Many factors contribute to the propensity to fall. Falls cause most fragility fractures, and it is thus important to try to reduce the likelihood of falling as a part of secondary fracture prevention. Some of the risk factors for falls can be modified by a multidisciplinary approach to the patient with medication changes, exercise programs, environmental modification, shoe wear changes, and vision correction.
At least 3 groups of medical specialists are important in the care of the patient with a fragility fracture: (1) primary care physicians, (2) hospitalist physicians, and (3) internal medicine subspecialists.
Primary care physicians are the coordinators and facilitators of the highest quality care. Their role is critical in primary and secondary prevention. It is also important to engage primary care physicians, who sometimes also hospitalize their own patients, during the immediate hospital care of the patient with a fragility fracture.
The opportunity to improve bone health exists across the continuum of primary care, beginning with ensuring that all infants, children, adolescents, young adults, adults, and elderly receive the appropriate intake of calcium and vitamin D along with weight-bearing exercise and general fitness (see the section on osteoporosis for specific recommendations on osteoporosis evaluation and management).
Primary care physicians are usually the best source of important history data that may have bearing on the patient’s acute fracture care, including the patient’s medical history, response to previous surgeries and hospitalizations, psychosocial and family issues, medication sensitivities, and advance directives and preferences. In the United States, it is now common that primary care doctors do not care for their patients in the hospital; therefore, the hospital providers must actively engage, via a telephone call or e-mail message, the primary care providers to render the most appropriate hospital care for a patient with a fragility fracture. For the highest quality care, it is critical that the primary care providers be notified of discharge and routinely receive the patient’s discharge summary.197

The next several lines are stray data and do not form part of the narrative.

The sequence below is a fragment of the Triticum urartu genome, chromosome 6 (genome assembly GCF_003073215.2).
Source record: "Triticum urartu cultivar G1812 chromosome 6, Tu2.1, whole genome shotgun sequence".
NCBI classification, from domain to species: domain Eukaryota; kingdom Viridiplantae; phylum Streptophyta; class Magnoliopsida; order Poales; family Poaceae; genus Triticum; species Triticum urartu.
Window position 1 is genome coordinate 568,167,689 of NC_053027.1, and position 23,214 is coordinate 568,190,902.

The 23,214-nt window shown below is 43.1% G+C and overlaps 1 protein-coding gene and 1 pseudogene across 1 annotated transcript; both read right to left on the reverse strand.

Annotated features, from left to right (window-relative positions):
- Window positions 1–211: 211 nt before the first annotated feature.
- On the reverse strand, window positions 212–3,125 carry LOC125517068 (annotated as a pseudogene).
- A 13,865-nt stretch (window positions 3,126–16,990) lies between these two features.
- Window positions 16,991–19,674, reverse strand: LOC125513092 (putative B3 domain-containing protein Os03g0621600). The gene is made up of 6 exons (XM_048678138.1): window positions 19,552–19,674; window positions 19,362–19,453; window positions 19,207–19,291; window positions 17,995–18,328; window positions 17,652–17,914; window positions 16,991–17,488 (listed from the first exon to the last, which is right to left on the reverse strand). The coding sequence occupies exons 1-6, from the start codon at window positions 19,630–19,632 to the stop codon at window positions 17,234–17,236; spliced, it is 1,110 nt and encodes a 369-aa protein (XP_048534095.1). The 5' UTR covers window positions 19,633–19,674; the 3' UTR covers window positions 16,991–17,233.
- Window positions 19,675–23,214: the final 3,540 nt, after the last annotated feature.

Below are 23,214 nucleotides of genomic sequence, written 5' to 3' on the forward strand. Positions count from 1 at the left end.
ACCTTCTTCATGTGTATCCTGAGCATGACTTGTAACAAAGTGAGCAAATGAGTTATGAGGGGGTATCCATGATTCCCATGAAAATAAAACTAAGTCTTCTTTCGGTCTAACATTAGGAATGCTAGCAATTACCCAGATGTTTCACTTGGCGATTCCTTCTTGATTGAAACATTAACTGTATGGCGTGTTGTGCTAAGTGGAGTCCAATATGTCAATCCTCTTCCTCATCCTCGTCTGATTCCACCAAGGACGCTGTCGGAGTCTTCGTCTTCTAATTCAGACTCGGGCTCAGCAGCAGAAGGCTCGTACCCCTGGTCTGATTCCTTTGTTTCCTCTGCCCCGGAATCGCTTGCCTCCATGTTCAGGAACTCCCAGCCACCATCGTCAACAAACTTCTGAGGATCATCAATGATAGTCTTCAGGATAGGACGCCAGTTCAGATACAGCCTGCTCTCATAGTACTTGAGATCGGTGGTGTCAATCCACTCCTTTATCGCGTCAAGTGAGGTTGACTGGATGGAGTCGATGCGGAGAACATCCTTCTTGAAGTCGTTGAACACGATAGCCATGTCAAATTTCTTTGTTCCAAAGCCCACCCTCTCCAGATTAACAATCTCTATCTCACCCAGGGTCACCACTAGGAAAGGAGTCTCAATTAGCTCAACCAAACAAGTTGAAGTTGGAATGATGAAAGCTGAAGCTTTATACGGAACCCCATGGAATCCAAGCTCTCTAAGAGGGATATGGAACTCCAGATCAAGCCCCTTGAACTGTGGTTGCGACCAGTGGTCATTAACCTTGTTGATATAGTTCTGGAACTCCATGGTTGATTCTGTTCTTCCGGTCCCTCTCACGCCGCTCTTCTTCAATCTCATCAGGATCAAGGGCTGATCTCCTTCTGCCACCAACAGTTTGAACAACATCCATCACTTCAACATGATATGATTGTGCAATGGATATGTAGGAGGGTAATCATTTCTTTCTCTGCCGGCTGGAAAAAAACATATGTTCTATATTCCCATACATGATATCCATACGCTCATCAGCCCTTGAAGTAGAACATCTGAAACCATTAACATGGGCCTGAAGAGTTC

Medical providers who typically are not the patient’s primary care provider render most postfracture care in subacute rehabilitation facilities. Just as in the hospital, the primary care team is an important source of information for coordinating the most appropriate care and therefore should be engaged. Similarly, as the primary care providers will assume care after discharge from rehabilitation services, it is important that they receive an accurate and timely discharge summary.197
Primary care physicians are in the best position to provide osteoporosis management, monitor treatment and compliance, and assess the need for additional interventions. Primary care providers can identify complications and risks early and intervene or refer as appropriate. After a fragility fracture, the primary care provider should take responsibility to coordinate care with the orthopaedic providers.